“Have you ever thought of yourself as a brand?” asks Anastasia Crosson in this December 18th article for the online journal, Business 2 Community. She advocates for anyone seeking influence in a public conversation to make personal branding a priority: “A brand can make all the difference in standing out in a crowded marketplace. A brand can make a lasting impression. A brand can grow your network and business.” She particularly emphasizes the value of self-publishing “through blogging, or whatever medium is the best fit” for a person or author to share “content that tells a story about your work and shares your unique insights. […] Becoming a contributor to a publication you trust and respect is another great way to amplify your personal brand.”

Says Crosson, we indie authors can’t forget the importance of authenticity: “You don’t have to take yourself too seriously, try to fit a mold, or fall into the imitation trap. Your personal brand should look and feel like the best representation of you.”  There’s a lot to be said in defense of brand marketing, particularly when you’re an indie author looking for that breakout moment!  To read more of Crosson’s excellent article, follow the link.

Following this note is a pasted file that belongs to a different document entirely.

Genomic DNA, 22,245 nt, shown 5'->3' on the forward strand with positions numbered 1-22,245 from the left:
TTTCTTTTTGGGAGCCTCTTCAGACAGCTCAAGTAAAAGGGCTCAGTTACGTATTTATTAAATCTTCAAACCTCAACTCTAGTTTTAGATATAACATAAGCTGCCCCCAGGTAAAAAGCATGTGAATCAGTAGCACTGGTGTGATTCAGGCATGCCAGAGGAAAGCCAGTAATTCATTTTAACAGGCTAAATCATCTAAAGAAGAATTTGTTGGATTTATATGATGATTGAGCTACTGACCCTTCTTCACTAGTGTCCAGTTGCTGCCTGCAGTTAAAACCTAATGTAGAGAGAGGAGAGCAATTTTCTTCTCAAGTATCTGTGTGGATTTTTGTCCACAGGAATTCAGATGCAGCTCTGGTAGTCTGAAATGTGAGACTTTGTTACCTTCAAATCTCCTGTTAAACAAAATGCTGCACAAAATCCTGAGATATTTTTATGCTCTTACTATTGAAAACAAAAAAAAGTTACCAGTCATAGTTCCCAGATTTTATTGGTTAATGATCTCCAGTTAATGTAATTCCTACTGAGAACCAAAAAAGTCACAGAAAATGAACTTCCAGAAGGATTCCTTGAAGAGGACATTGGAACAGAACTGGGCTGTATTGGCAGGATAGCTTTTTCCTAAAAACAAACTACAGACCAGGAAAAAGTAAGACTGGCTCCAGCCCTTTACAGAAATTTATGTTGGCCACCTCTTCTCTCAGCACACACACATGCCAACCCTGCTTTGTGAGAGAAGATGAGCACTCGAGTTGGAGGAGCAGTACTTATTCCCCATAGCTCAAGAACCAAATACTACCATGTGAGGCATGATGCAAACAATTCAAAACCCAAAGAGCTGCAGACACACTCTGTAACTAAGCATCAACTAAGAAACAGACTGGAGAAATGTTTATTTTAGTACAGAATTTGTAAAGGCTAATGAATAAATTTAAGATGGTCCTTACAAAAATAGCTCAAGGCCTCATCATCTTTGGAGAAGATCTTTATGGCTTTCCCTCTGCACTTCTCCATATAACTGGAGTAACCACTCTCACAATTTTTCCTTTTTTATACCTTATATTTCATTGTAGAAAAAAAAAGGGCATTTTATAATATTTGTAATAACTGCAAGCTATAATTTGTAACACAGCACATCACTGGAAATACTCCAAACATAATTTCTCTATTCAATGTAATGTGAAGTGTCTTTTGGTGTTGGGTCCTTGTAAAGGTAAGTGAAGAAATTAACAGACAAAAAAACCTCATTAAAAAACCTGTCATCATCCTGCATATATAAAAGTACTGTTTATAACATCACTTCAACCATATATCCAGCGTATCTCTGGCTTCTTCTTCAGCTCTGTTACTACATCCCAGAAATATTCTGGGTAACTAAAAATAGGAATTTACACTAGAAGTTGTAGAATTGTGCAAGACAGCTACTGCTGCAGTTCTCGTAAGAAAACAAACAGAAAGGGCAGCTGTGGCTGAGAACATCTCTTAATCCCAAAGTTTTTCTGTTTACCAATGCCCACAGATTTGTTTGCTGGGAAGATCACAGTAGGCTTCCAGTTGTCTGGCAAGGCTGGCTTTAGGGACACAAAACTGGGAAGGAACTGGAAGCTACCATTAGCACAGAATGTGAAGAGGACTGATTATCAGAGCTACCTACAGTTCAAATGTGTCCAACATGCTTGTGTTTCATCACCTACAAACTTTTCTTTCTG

In this week’s featured interview with an indie author, we’d like to point you to Meagan Meehan’s December 18th conversation with self-publishing groundbreaker, Ally Nathaniel, for The Examiner.  In her prelude to the interview proper, Meehan writes that “Indie publishing is becoming more and more commonplace, in large part due to Amazon’s accessible and easy-to-use self-publishing platforms […] which have opened the door to many people who are turning their love of writing into a full-fledged, full-time business.”

And while Nathaniel is certainly a case study in proof of this statement, she is also as Meehan points out, a kind of pioneer and indie mastermind: “Ally has literally written the book on self-publishing, and built a business for herself,” writes Meehan, all while “guiding other authors through the process and helping them self-publish their books too. Ally has turned her business into a cottage industry.”  The interview covers a number of topics ranging from Nathaniel’s inspiration and reasons for electing to self-publish to her ongoing and upcoming projects.  Hint: they’re all interesting!